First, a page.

to substitute Plaintiff’s estate and had failed to demonstrate that the failure was the result
of excusable neglect, as required by Tenn. R. Civ. P. 6.02. Specifically, the trial court found
that “Plaintiff’s Counsel has failed to establish when he learned that the Petition Hearing
would be set after the ninety day deadline, and has also failed to explain why a Motion to
Enlarge Time was not filed until thirteen days after the ninety day window expired.”
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Plaintiff’s counsel then filed a supplemental response, to which he attached his
second affidavit, stating that “Plaintiff could not have properly substituted parties until an
estate was open” and that Plaintiff’s estate was opened on July 29, 2021. The court held a
hearing and subsequently entered an order on August 18, 2021, granting the Defendant’s
motion to dismiss the complaint with prejudice pursuant to the plain language of Rule
25.01(1) and because the Plaintiff had not shown good cause to enlarge the ninety-day
Plaintiff appeals, stating the following issues for our review:
1. Whether the trial court erred in granting appellee’s motion to dismiss?
2. Whether the trial court erred in denying appellant’s motion for extension
of time to move for substitution of Plaintiff?
When a party to a negligence lawsuit dies, the action does not abate. Tenn. Code
Ann. § 20-5-102 (providing that claims “founded on wrongs or contracts, except actions
for wrongs affecting the character of the plaintiff” do not abate by the death of the party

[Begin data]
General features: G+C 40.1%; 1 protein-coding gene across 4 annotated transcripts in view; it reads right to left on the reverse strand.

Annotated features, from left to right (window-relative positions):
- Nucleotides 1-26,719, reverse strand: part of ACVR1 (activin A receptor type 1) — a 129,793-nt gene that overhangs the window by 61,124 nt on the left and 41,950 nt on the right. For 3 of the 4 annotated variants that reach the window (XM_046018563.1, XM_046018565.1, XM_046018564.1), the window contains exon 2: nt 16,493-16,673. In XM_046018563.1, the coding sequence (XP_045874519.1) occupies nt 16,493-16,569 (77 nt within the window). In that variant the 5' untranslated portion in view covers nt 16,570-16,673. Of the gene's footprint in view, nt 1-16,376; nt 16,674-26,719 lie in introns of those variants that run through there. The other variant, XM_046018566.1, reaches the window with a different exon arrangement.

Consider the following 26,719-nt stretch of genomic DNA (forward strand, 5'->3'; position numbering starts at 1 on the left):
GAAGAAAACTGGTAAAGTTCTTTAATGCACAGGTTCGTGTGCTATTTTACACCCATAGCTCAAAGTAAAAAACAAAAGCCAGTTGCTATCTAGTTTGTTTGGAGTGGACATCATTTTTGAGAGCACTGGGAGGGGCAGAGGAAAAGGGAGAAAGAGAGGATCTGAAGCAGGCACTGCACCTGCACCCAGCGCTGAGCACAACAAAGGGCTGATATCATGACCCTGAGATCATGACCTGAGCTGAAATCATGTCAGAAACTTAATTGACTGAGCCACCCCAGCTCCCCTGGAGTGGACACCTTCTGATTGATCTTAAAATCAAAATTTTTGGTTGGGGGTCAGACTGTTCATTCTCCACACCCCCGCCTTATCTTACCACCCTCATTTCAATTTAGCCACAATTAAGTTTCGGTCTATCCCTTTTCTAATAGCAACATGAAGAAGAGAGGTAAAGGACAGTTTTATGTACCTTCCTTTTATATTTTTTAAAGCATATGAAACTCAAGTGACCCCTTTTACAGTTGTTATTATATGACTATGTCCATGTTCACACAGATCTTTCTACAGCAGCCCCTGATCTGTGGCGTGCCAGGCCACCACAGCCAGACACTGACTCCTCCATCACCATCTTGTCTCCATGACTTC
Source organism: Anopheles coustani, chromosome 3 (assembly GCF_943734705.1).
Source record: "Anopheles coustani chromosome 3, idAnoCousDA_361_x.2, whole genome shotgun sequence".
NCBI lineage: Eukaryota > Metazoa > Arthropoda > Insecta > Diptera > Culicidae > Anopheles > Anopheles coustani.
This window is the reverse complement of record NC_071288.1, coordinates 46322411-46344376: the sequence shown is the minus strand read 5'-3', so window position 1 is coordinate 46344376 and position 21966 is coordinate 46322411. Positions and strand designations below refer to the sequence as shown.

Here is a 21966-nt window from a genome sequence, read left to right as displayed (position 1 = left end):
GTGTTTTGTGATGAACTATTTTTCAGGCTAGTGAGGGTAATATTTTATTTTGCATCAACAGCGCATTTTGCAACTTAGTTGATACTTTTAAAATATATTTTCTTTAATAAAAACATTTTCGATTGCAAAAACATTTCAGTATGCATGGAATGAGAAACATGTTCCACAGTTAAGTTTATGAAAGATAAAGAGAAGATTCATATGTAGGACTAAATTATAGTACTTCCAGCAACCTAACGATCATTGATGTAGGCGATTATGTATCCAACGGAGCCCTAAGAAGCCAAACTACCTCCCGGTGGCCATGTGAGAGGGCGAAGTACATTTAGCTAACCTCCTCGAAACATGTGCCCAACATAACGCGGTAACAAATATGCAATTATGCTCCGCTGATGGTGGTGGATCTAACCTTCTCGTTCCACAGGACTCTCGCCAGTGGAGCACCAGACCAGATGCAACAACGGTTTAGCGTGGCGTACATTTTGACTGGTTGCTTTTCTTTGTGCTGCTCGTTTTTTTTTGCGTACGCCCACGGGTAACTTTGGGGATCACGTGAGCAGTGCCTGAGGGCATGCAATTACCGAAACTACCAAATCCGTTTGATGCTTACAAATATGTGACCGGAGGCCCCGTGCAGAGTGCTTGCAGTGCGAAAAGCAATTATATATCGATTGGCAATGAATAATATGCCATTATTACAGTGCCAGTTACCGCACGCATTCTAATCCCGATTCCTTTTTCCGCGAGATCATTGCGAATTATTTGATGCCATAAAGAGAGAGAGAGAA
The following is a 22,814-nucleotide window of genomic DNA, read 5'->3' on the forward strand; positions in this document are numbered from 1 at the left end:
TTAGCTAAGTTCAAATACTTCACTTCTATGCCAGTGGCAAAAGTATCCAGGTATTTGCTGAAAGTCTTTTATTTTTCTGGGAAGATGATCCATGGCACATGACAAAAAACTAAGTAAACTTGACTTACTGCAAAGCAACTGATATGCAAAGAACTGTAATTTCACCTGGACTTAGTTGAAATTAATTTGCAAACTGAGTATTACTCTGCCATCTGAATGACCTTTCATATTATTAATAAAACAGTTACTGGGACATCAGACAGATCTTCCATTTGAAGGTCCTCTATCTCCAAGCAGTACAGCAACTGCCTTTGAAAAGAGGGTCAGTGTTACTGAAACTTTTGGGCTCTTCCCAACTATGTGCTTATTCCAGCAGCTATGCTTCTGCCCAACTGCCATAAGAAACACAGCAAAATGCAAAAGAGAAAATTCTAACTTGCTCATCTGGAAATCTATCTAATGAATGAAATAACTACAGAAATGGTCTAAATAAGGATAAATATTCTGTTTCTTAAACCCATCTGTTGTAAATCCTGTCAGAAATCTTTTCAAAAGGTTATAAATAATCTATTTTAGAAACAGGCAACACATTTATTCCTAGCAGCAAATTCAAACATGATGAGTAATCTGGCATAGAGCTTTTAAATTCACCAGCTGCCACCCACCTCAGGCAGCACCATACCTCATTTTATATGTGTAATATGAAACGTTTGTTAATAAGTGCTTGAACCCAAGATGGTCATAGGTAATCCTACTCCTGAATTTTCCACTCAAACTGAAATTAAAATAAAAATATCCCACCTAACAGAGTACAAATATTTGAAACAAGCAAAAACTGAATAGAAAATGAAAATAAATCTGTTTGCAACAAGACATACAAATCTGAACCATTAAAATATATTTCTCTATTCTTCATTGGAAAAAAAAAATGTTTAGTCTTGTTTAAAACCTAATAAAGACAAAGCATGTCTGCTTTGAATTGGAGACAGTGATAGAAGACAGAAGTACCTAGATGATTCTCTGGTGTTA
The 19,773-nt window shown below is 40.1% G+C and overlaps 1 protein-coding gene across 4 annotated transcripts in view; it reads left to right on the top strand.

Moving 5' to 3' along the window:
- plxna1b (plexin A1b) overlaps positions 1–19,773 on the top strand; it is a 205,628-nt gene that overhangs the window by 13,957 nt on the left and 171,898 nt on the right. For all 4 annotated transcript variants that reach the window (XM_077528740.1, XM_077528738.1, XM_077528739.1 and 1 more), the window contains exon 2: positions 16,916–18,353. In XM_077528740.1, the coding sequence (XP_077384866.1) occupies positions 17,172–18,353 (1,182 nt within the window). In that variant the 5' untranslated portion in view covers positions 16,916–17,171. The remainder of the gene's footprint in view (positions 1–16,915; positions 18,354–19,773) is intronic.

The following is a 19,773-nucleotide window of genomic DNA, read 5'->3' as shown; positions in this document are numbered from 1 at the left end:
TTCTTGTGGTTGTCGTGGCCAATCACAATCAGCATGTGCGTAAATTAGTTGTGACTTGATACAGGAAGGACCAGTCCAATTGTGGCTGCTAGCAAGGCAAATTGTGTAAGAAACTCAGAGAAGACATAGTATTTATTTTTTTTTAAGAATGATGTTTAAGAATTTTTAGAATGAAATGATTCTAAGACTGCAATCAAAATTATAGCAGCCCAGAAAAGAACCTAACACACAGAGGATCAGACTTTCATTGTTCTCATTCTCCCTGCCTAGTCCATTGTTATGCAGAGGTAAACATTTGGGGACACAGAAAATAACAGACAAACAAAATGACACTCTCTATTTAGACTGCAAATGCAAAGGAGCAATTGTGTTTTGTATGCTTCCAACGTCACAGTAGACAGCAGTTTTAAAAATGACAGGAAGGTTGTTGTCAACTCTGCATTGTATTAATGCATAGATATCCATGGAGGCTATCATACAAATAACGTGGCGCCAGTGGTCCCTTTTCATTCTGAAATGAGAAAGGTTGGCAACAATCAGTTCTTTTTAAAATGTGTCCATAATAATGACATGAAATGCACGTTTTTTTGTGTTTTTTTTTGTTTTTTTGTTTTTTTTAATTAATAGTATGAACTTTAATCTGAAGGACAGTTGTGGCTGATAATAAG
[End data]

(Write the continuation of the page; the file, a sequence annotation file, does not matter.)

wronged, but “may be revived,” with the right of action passing “in like manner as the right
of action described in § 20-5-106”). Tennessee Rule of Civil Procedure 25.01(1) provides
the procedure for the substitution of a party upon a suggestion of death:
If a party dies and the claim is not thereby extinguished, the court may order
substitution of the proper parties. The motion for substitution may be made
by any party or by the successors or representatives of the deceased party
and, together with the notice of hearing, shall be served on the parties as
provided in Rule 5 and upon persons not parties in the manner provided in
Rule 4 for the service of process. Unless the motion for substitution is made
not later than ninety (90) days after the death is suggested upon the record by
service of a statement of the fact of the death as provided herein for the
service of the motion, the action shall be dismissed as to the deceased party.
“Rule 25.01 clearly directs the dismissal of an action if no motion for substitution of parties
is made within 90 days after suggestion of death upon the record.” Douglas v. Estate of
Robertson, 876 S.W.2d 95, 97 (Tenn. 1994). However, Tenn. R. Civ. P. 6.02 vests the trial
court with the discretion to enlarge many of the procedural time limitations prescribed by
the Rules of Civil Procedure. Rule 6.02 states in pertinent part:
When by statute or by these rules or by a notice given thereunder or by order
of court an act is required or allowed to be done at or within a specified time,
the court for cause shown may, at any time in its discretion, (1) with or
without motion or notice[,] order the period enlarged if request therefore is
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made before the expiration of the period originally prescribed or as extended
by a previous order, or (2) upon motion made after the expiration of the